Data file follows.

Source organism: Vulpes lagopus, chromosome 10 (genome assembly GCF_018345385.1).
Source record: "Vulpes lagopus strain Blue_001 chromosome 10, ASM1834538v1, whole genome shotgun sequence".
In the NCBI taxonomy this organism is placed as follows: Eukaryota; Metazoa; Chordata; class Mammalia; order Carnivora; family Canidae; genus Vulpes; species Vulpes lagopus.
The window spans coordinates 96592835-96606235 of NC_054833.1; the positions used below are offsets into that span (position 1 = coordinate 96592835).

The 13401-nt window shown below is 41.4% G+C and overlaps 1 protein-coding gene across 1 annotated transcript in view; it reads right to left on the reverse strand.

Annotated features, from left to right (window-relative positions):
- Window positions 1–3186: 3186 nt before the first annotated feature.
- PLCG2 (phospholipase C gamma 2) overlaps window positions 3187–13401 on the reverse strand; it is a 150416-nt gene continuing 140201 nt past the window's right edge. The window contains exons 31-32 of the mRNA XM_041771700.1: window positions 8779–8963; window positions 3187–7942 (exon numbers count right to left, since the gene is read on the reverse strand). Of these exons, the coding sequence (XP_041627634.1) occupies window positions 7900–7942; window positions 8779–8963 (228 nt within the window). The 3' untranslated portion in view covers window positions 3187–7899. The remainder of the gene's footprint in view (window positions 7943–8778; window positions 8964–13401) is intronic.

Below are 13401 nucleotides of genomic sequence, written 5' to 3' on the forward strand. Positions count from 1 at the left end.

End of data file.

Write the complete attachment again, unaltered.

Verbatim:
Source organism: Vulpes lagopus, chromosome 10 (genome assembly GCF_018345385.1).
Source record: "Vulpes lagopus strain Blue_001 chromosome 10, ASM1834538v1, whole genome shotgun sequence".
In the NCBI taxonomy this organism is placed as follows: Eukaryota; Metazoa; Chordata; class Mammalia; order Carnivora; family Canidae; genus Vulpes; species Vulpes lagopus.
The window spans coordinates 96592835-96606235 of NC_054833.1; the positions used below are offsets into that span (position 1 = coordinate 96592835).

The 13401-nt window shown below is 41.4% G+C and overlaps 1 protein-coding gene across 1 annotated transcript in view; it reads right to left on the reverse strand.

Annotated features, from left to right (window-relative positions):
- Window positions 1–3186: 3186 nt before the first annotated feature.
- PLCG2 (phospholipase C gamma 2) overlaps window positions 3187–13401 on the reverse strand; it is a 150416-nt gene continuing 140201 nt past the window's right edge. The window contains exons 31-32 of the mRNA XM_041771700.1: window positions 8779–8963; window positions 3187–7942 (exon numbers count right to left, since the gene is read on the reverse strand). Of these exons, the coding sequence (XP_041627634.1) occupies window positions 7900–7942; window positions 8779–8963 (228 nt within the window). The 3' untranslated portion in view covers window positions 3187–7899. The remainder of the gene's footprint in view (window positions 7943–8778; window positions 8964–13401) is intronic.

Below are 13401 nucleotides of genomic sequence, written 5' to 3' on the forward strand. Positions count from 1 at the left end.